Capturing movement is we all do when we press the shutter release of our camera. Fixing action, or, on the contrary, letting it unfold legibly on film, however, requires some technical skills and mastering a few tricks of the trade to lend meaning to your image. We offer tips on how to best capture movement.
Take in the scene
Evaluating the scene that unfolds in front of you is the first step to deciding how you need to adjust your settings. It is essential to determine in advance whether you want to freeze the action or, on the contrary, let the movement unfold in succession. The settings used in street photography and sport scenes might be vastly different, even if the final result is the same—a frozen moment. The same is true if you want to show the traces of a person’s movement or register the progression of the luminous trail of a moving car, for instance. The settings must be adapted to the scene and the desired outcome. It is thus essential to have a good grasp of the image and, with a little practice, all these decisions will come naturally.
Shutter speed priority versus the manual mode
To make sure that you capture motion the way you want to, it is best to forego automatic settings and either opt for the manual mode or select shutter speed priority (called TV, time value, or S, speed, depending on your camera model). While adjusting the shutter speed for your shot, you will let your camera choose the aperture and/or exposure automatically. The manual mode, in turn, allows you to have full control over all the parameters, but it requires greater experience.
How to adjust shutter speed
As a rule, 1/60s is the minimal speed if you want to obtain a relatively sharp image. Logically, the higher the shutter speed, the more you will freeze the movement, and vice versa. You may, for example, use 1/400 seconds for sport photography or 1 second to achieve a silk effect.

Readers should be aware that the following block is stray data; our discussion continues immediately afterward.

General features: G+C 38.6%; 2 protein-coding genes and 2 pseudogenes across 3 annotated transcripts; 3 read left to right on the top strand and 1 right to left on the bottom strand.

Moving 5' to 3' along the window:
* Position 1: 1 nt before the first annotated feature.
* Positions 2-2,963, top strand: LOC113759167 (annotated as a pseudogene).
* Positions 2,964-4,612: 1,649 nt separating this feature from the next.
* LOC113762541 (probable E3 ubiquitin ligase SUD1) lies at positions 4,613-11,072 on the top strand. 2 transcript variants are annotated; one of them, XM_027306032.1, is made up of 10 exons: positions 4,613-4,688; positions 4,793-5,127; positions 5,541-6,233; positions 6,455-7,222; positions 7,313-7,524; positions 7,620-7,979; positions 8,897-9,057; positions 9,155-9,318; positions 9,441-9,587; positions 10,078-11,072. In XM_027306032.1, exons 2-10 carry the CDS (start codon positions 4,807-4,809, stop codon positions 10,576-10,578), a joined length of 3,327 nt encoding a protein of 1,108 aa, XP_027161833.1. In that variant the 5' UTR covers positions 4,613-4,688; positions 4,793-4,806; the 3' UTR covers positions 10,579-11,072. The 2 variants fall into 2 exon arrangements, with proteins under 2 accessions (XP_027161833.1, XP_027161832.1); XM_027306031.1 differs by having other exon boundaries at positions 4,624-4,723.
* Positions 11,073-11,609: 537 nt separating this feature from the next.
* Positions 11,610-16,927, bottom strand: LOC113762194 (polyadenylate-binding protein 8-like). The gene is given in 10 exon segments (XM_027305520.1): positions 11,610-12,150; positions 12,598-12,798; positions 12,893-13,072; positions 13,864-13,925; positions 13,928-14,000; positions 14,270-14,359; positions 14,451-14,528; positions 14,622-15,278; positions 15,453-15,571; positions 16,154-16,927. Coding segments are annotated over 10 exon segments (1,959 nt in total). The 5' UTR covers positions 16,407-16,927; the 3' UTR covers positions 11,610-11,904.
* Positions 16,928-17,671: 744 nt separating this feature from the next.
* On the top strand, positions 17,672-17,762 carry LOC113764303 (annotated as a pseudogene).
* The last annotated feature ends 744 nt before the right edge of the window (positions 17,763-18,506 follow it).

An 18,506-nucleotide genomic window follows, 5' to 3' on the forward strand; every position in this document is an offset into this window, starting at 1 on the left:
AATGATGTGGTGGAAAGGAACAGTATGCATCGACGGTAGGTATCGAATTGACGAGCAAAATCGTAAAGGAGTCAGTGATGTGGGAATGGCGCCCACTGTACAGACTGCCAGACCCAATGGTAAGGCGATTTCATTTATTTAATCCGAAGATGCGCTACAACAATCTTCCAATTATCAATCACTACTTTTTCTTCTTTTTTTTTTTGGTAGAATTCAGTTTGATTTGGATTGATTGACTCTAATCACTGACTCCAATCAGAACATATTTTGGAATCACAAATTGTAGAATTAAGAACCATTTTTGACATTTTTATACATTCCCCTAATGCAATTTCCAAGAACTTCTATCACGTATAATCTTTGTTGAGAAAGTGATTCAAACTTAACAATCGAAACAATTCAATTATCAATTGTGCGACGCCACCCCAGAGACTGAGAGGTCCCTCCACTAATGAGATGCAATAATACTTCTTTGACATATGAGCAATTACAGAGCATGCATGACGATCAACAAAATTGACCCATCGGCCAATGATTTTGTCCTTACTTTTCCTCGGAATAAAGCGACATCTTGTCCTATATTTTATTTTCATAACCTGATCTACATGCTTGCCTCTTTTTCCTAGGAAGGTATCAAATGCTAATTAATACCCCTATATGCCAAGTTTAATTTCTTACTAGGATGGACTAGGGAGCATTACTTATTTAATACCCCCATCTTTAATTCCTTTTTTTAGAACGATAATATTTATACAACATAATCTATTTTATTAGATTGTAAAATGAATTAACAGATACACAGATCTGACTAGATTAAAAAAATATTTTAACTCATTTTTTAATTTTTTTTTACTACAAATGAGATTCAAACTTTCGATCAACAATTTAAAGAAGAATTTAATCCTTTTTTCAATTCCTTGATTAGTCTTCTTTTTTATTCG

However, remember that the shutter speed will affect the exposure, and compensate accordingly. The slower the shutter speed, the more light is allowed to enter the camera. To make manual settings a little easier, first select the speed most appropriate to your scene and to the desired effect, then adapt the aperture and ISO in order to obtain the right exposure.
Keep your eye on the subject
If your camera has a view finder, don’t move away from it right after pressing the shutter release. There is always a chance that some interesting action will follow, and it might happen right under your nose if you don’t pay attention. Another useful thing to remember is to point your camera ahead of the unfolding action and keep the subject in the corner of your other eye. You will thus be able to frame your image better, wait for the subject to move into the frame, and take the shot at the right moment.
Bring a tripod
If you prefer longer exposures, make sure to bring a tripod so that the image is not blurred because the camera is shaken during shooting. With the help of a tripod you will get a clearer backdrop and will be able to better foreground the moving subject. The tripod will also facilitate framing the shot and stabilize the camera while waiting for the action to move into the frame.
Practice makes perfect
To understand how the shutter speed works and how it affects the other parameters (aperture and exposure), there is just one secret: practice, practice, practice. Use the manual mode and freely experiment with the settings in a variety of contexts in order to master the different results you can expect by varying the parameters.
Seizing motion means either freezing it or letting it unfold. For movement to be perceptible as such, switch to the manual mode, analyze the scene in front of you, anticipate, and … practice! As your experience grows, setting the shutter speed will be as easy as the ABC’s.
By Céline Nebor